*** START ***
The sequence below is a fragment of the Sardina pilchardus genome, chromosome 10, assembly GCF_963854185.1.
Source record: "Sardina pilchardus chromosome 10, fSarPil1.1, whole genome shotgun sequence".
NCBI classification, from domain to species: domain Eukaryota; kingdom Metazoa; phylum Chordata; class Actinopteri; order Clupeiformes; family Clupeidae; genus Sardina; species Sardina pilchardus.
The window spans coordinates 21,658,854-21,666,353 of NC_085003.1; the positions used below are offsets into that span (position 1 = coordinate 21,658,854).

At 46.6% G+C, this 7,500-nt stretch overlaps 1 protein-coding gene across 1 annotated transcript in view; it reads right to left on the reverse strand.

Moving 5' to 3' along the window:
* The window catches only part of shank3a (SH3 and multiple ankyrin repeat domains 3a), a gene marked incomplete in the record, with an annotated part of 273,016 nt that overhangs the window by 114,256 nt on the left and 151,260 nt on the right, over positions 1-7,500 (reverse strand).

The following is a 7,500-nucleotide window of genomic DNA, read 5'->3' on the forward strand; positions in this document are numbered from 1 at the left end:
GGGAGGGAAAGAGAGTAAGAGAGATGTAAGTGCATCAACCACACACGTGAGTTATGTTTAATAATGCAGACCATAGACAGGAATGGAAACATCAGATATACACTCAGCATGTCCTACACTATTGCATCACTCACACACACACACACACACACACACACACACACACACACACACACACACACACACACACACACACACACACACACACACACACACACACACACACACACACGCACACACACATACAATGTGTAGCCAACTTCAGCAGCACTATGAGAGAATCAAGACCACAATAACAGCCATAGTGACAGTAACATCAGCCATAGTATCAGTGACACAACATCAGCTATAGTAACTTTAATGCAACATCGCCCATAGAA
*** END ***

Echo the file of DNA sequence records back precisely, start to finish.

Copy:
The sequence below is a fragment of the Sardina pilchardus genome, chromosome 10, assembly GCF_963854185.1.
Source record: "Sardina pilchardus chromosome 10, fSarPil1.1, whole genome shotgun sequence".
NCBI classification, from domain to species: domain Eukaryota; kingdom Metazoa; phylum Chordata; class Actinopteri; order Clupeiformes; family Clupeidae; genus Sardina; species Sardina pilchardus.
The window spans coordinates 21,658,854-21,666,353 of NC_085003.1; the positions used below are offsets into that span (position 1 = coordinate 21,658,854).

At 46.6% G+C, this 7,500-nt stretch overlaps 1 protein-coding gene across 1 annotated transcript in view; it reads right to left on the reverse strand.

Moving 5' to 3' along the window:
* The window catches only part of shank3a (SH3 and multiple ankyrin repeat domains 3a), a gene marked incomplete in the record, with an annotated part of 273,016 nt that overhangs the window by 114,256 nt on the left and 151,260 nt on the right, over positions 1-7,500 (reverse strand).

The following is a 7,500-nucleotide window of genomic DNA, read 5'->3' on the forward strand; positions in this document are numbered from 1 at the left end:
GGGAGGGAAAGAGAGTAAGAGAGATGTAAGTGCATCAACCACACACGTGAGTTATGTTTAATAATGCAGACCATAGACAGGAATGGAAACATCAGATATACACTCAGCATGTCCTACACTATTGCATCACTCACACACACACACACACACACACACACACACACACACACACACACACACACACACACACACACACACACACACACACACACACACACACACACACACACACGCACACACACATACAATGTGTAGCCAACTTCAGCAGCACTATGAGAGAATCAAGACCACAATAACAGCCATAGTGACAGTAACATCAGCCATAGTATCAGTGACACAACATCAGCTATAGTAACTTTAATGCAACATCGCCCATAGAA